Figuring out where to apply for PhD programs is kind of a nightmare. I miss the days of being in high school and thinking “Well, the state schools opened their applications today. I guess I should apply.” Although going to college was life-changing for me, as a high school kid with a 3.0 who had no idea what I wanted to do with my life, it wasn’t a really stressful thing at the time. Until I got my acceptance letter which stated I was “conditionally accepted” and, not really knowing what that meant, spent an hour on the phone with someone in the admissions office freaking out that I would have to raise my grade in AP Statistics (since I wasn’t passing it) while the admissions counselor kept telling me, “no, you only needed to take up to Algebra 2, and you did that. You will be fine.” And me saying, “Really? Are you sure?” Spoiler alert: I did get into college.
Even applying for my M.A. wasn’t this stressful. I loved where I did my undergraduate and knew I wanted to go there for my M.A. so that was easy. I applied to a few other places, but ultimately stayed here and I do not regret that one bit. I love my program more than life itself sometimes. Pursuing education is my jam.
PhD applications though are so daunting. Applications are not typically due until December/January, but I am trying to get it togethter now.
The first step was narrowing down the schools. I’ve been working on this task since last semester. And I would have started earlier, but I entered my M.A. thinking I would study literature and switched to rhetoric last summer. Everytime someone, usually a professor, tells me about a program, I look it up and usually add it the list. Then another professor asks why that program is on the list, but not this program. And then you think you finally have a good list of ten schools only for them to be questioned even more.
I narrowed it down so early on because I was given the advice to ask for letters of recommendation before the conclusion of this semester so faculty will have enough notice and won’t be stressed in the fall. Also, some faculty won’t write multiple letters of recommendation, so, if I am applying to the same programs as my classmates, I will need to ask first. I was also told to send a list of the programs I was applying to when I asking for the letters, as well as the due date of the programs, so, I had to compile that list.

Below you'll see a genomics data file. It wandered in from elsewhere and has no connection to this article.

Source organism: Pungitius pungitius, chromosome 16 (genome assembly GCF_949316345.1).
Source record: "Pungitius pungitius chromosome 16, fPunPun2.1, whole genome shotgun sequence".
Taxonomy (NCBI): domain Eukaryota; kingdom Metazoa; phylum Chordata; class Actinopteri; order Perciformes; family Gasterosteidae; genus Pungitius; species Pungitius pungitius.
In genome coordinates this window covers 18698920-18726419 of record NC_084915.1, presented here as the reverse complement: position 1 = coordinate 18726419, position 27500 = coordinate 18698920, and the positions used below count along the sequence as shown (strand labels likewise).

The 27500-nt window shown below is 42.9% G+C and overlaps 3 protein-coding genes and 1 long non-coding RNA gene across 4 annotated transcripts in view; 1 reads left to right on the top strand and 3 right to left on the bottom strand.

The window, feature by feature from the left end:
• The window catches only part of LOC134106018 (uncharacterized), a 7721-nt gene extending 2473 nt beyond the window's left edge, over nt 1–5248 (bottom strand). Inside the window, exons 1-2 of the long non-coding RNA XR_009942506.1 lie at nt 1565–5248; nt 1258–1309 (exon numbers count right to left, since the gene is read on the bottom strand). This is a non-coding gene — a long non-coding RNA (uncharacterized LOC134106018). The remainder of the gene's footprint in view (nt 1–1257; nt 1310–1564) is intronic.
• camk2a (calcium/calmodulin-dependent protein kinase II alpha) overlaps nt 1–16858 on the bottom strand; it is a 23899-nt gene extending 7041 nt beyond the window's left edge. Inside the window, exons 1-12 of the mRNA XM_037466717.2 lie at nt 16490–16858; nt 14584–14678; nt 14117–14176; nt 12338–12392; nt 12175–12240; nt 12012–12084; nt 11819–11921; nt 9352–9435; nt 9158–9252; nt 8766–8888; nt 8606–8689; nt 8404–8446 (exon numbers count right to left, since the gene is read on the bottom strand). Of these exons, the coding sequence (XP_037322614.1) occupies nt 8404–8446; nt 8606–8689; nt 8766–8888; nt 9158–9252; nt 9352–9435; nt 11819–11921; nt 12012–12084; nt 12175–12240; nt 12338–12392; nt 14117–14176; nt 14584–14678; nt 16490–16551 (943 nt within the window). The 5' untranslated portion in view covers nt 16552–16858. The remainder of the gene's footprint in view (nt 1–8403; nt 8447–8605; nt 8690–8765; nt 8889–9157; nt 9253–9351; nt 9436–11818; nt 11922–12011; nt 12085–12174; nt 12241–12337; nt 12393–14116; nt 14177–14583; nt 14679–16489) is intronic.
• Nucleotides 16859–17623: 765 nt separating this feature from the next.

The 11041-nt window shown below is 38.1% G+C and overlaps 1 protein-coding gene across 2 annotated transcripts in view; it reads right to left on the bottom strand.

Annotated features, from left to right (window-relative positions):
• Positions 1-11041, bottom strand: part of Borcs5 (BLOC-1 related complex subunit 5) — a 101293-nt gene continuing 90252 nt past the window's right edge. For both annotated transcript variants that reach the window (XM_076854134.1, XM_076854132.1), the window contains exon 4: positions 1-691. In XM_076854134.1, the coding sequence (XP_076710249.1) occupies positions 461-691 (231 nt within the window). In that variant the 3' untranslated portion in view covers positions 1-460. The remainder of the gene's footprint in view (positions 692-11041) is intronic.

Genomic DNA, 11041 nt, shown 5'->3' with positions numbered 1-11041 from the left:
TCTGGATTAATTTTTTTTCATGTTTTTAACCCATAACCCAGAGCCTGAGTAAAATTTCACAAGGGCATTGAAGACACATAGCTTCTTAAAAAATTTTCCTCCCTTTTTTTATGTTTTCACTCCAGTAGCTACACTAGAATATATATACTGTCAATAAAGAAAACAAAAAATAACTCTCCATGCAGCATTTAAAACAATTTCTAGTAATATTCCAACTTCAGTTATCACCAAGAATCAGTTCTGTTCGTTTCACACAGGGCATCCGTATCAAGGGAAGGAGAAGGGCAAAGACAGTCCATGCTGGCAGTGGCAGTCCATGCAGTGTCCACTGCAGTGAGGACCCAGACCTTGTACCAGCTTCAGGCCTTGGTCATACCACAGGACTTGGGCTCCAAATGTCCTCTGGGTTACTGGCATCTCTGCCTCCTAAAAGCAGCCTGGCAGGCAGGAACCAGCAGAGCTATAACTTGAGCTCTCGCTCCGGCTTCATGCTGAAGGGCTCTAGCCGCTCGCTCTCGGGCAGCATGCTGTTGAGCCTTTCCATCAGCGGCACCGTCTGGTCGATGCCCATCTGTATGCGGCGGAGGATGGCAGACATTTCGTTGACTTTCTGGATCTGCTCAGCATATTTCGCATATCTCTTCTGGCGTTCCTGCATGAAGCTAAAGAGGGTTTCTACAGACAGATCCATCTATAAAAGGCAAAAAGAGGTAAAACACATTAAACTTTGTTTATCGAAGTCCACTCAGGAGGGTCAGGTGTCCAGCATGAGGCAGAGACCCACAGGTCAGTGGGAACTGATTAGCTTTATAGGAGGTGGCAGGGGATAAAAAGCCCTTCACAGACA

On top of stressing about narrowing down the lists, each school only takes an average of four students. Some admit as low as two! So, if you are applying to ten schools, there is only a total of 40 slots. It’s quite scary. I have a pretty good track record in the M.A. program. I’ve been able to maintain a 4.0, I have a pretty solid plan (OK, idea) for my thesis, I have maintained professional relationships with a lot of faculty in the department, and I am so incredibly passionate about what I do. Yet, I have a lot of doubt about my ability to get into a PhD program. The rates of acceptance are so low. How do I make myself stand out? Will I have a good enough writing sample? What if I suck at the application? What if I just suck in general? What if I’m not good enough to get into a PhD program?
I feel like that a lot in the program I am in. I’ve been told that imposter syndrome in graduate education is real and I feel that. Sometimes I wonder if I just get A’s because I am a nicer person and the professors would feel bad for giving me another grade. I had a class last semester where I was one of three solid A’s (out of 15). Everyone else was an A- (which is a 3.7 in terms of GPA) or a B+ and I still haven’t been able to figure out why I got the solid A. According to professors here, an A- is kind of like a “Nice try, thank you for playing” and a B is a “you should reconsider grad school.” I have a really hard time believing it was based on my ability and my work in the class. I keep thinking he accidentally put the A on the gradebook when he went to submit grades. I’ve never actually asked that professor why I got an A in his class, but somehow I did.
That’s what applying to PhD programs feels like. Even if I get into a program, I will probably wonder why I did. What made me stand out? Did they make a mistake and mean to admit the person who was alphabetically next to me? Was my admission a computer error?
There are so many steps to a PhD application, so, they will get a sense of who I am. THERE ARE SO MANY STEPS. In the summer, I’m devoting a week to each school to work on personal statements getting the right writing sample, making sure I have everything, etc. while working on my thesis and working full-time in July and August.
At least the first few steps are done. The ball is rolling. And once it’s in motion, it stays in motion until it hits a wall. Okay, just be glad I’m not getting a PhD in anything science-y.
I loved this meme, so, I thought I would leave it here. I think it’s a good reminder for me to think in terms of “once I get my PhD” instead of “if I get my PhD.”